And it was. That first night we each tried to convince the other of where we should eat (I fought for Momofuku, he argued for something else) so we settled on a place neither of us had been to: Lucien, in the East Village. I ordered the cassoulet (note to future daters: don’t eat beans on a first date.) We went, afterwards, to the Anyway Cafe where they serve infused vodka. We had the black currant.
Things only got better from there. We saw plays, went to museums, I snuck him on to the blog when I wrote about the Levain Bakery. You didn’t know this guy was so important when you saw him sitting on that bench, did you?
And then I formally introduced him to you in my post about New Green Bo. I called him “the new man in my life” and you guys flipped out. Someone wrote: “Whee! You finally told us who you were kissing!” And someone else wrote: “Thank God you finally came out!”
That was almost 5 years ago. And so that brings us to the dinner.
My parents, who you’ve met many times before on this blog, have really embraced Craig. How could they not? I think when being gay was an abstraction, it filled them with fear and dread, but when there was a concrete person there, it all made sense. And so now whenever I call home, they ask after Craig (my grandmother always ends her calls with: “Send my love to Craig!”) and they always include Craig when they take me out to dinner or to see a Broadway show. When my parents went to Barcelona this summer, they bought both Craig and me a watch.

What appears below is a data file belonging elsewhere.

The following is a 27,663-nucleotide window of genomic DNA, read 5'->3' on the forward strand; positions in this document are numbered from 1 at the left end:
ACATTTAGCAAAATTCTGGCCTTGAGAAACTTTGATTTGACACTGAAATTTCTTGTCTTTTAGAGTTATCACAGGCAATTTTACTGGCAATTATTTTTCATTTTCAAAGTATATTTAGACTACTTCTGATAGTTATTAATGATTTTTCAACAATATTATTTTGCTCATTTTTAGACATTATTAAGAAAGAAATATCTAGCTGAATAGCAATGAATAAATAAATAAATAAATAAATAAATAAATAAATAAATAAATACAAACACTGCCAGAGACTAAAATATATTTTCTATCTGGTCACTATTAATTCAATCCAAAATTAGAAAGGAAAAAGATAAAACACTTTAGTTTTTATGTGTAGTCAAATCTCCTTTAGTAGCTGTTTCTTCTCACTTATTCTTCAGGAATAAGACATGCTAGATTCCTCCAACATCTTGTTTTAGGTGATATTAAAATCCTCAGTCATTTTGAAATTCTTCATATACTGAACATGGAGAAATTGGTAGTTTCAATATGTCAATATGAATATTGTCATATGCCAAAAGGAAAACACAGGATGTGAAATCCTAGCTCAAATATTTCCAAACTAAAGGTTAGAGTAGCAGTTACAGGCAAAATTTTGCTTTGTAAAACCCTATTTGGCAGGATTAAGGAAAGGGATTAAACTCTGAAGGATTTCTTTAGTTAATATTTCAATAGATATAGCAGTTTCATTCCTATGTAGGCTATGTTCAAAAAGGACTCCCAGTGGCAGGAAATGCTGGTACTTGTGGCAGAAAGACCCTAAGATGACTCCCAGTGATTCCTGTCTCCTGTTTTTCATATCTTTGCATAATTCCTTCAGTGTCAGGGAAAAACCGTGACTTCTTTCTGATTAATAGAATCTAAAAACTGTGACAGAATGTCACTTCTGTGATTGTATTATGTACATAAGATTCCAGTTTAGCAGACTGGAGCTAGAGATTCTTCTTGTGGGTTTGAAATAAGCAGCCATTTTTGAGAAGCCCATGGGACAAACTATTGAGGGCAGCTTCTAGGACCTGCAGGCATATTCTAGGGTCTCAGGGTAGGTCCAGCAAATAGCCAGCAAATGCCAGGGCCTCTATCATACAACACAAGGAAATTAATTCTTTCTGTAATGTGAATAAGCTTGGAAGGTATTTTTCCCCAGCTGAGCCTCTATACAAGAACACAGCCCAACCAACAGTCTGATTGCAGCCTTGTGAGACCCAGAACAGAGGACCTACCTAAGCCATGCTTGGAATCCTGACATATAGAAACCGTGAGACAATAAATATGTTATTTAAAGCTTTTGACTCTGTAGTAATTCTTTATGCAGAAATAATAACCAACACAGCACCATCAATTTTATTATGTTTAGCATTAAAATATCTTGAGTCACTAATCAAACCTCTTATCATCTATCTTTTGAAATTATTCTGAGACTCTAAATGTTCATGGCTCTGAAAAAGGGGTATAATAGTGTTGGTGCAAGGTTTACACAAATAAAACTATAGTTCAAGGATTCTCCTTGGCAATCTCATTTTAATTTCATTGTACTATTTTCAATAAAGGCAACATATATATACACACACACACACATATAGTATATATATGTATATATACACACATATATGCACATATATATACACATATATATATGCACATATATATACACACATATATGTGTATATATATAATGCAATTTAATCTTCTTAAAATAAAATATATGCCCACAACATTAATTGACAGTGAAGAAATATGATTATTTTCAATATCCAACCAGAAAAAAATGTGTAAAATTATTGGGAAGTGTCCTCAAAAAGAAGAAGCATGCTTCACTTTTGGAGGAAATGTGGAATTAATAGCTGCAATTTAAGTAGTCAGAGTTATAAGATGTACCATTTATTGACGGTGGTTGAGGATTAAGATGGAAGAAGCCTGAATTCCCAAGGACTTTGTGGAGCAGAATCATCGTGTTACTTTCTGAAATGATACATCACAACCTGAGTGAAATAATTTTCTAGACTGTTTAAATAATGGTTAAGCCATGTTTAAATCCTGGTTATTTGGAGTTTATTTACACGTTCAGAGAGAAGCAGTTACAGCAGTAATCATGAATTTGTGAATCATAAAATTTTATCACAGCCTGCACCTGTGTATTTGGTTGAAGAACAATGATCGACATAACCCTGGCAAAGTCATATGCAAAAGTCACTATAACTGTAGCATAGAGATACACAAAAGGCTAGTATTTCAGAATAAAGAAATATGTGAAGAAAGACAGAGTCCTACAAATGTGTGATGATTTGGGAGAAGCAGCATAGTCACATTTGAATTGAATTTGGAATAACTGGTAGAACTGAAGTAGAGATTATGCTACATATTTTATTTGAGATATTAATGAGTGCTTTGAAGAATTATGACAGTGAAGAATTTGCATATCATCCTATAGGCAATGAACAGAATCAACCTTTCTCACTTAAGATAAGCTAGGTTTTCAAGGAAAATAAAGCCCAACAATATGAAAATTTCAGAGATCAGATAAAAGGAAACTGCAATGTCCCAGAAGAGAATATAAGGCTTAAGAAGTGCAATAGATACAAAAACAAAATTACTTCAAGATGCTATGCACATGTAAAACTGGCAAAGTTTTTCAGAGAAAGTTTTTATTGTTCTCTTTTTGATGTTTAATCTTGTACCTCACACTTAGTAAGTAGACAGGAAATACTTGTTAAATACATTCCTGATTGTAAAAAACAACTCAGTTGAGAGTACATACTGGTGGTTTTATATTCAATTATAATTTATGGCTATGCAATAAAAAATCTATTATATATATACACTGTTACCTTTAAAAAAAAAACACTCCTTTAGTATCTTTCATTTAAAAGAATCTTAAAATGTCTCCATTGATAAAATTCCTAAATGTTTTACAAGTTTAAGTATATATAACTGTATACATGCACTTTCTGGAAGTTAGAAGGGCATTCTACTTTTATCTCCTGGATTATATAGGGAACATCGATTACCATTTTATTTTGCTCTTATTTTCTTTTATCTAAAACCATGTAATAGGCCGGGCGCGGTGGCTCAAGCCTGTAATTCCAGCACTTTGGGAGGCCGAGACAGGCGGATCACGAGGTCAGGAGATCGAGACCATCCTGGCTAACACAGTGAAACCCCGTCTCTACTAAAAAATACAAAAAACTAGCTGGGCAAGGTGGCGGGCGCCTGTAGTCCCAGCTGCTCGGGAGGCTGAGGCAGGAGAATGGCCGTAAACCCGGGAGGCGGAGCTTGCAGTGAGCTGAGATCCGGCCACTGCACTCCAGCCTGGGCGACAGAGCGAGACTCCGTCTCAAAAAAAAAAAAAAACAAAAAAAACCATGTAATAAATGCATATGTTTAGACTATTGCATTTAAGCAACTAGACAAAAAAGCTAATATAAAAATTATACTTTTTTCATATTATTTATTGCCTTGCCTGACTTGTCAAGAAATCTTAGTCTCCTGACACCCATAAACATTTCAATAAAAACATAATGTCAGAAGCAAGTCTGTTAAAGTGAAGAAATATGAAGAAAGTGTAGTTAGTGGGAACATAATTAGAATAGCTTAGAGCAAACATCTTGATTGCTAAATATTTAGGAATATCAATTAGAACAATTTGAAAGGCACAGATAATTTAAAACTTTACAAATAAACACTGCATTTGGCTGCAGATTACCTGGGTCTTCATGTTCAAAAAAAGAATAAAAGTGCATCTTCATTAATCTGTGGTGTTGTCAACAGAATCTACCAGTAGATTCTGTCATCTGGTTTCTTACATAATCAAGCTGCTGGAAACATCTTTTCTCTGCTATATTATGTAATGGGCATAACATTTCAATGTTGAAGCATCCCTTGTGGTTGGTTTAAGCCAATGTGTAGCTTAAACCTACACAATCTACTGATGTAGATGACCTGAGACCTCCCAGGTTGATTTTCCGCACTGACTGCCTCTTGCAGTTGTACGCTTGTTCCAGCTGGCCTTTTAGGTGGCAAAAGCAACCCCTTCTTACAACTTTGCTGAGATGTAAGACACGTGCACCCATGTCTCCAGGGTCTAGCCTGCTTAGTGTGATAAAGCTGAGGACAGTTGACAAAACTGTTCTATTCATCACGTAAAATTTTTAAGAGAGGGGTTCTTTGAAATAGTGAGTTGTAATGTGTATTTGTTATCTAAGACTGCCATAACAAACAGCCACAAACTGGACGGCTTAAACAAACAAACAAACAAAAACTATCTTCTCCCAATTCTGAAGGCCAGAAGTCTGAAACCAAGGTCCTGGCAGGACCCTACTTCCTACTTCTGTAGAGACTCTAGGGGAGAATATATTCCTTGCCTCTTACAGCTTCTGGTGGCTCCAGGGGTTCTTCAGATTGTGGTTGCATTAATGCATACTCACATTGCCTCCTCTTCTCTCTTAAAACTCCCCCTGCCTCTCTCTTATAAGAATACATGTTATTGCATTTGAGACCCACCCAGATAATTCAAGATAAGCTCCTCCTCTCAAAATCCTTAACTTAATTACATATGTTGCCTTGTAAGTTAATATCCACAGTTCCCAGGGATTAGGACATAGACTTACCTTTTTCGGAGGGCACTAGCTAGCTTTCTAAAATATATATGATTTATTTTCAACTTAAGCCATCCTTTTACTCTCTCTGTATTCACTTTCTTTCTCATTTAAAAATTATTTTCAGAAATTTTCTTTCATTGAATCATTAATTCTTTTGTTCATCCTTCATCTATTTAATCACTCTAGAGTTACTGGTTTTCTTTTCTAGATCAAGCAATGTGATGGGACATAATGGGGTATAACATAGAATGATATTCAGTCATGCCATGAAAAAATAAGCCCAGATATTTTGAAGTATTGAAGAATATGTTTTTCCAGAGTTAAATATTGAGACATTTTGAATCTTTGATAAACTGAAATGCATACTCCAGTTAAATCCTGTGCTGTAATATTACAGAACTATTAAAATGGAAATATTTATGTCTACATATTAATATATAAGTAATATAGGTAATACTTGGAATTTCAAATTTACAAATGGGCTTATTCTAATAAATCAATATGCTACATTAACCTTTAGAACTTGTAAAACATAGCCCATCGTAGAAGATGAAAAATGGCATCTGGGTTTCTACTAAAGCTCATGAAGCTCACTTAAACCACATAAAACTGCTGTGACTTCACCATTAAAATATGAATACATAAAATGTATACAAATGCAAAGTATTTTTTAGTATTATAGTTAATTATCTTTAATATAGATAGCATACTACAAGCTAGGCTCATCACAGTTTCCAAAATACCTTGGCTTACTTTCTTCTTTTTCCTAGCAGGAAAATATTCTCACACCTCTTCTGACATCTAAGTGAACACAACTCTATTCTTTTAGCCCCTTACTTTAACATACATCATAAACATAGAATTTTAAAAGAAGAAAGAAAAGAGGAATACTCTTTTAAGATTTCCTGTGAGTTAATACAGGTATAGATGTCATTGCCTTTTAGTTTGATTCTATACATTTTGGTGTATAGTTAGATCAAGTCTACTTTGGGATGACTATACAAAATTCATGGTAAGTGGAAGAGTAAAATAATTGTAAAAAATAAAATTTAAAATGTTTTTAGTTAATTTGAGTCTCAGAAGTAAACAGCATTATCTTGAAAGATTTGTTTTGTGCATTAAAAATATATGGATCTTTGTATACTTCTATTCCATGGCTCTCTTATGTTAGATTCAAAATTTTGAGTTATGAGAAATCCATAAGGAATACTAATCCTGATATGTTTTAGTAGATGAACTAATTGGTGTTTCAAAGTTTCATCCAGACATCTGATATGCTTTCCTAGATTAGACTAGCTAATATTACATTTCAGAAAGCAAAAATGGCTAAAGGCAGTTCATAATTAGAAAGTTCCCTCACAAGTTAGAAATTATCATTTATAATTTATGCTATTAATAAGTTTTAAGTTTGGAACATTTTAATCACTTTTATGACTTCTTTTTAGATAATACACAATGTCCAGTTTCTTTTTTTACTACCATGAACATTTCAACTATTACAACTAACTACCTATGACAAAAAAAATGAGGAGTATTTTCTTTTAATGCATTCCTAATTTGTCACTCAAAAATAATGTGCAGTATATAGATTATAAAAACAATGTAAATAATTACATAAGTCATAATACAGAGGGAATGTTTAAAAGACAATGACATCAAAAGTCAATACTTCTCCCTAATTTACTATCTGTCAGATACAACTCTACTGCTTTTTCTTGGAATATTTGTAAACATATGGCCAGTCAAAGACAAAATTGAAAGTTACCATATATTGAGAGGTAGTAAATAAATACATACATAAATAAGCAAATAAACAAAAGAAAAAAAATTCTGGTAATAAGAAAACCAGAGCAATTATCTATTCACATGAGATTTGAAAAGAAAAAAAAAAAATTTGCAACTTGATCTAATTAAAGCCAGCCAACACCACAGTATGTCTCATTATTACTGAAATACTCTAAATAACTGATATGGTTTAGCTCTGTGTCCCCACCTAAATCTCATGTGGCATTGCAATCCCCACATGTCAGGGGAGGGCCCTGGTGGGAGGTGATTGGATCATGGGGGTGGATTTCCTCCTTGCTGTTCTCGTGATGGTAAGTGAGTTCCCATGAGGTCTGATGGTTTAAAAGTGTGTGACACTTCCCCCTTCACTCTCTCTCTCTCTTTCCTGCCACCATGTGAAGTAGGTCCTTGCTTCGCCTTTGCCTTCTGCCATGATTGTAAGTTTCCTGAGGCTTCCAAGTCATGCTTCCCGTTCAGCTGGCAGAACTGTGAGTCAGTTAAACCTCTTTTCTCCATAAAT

And so it was that when I told them that Craig’s parents were coming to town at the beginning of October and that I wanted my parents to meet them, my parents bought tickets to fly here just for that. And that’s why I made this dinner:
There’s everyone in the first “getting-to-know-you moments.” We’re drinking champagne and even Lolita’s hanging out.
For the first course, I served my dad’s favorite, Caesar salad:
I went heavy with the garlic and the anchovies, because both my parents like it that way. They loved it.
For the entree, I plated the short rib on the polenta and topped with a gremolata made of horseradish, lemon zest and parsley:
And for dessert, there was flourless chocolate cake:
By the end of the night, the families had bonded (we watched the episode Craig produced of MTV’s “Made” which, interestingly enough, concerned a gay teen named Jerick) and then we made our plans for the next night, when we’d all journey to Blue Hill Stone Barns.
That night with Craig and both of our families was proof that, as Dan Savage promises, it gets better. If you’re reading this and you’re a gay teenager, take heart. It might seem like your life is a cold, depressing TV dinner, but I’m here to tell you that your future, if it’s anything like mine, becomes a Michelin 3-star restaurant. All you have to do is wait.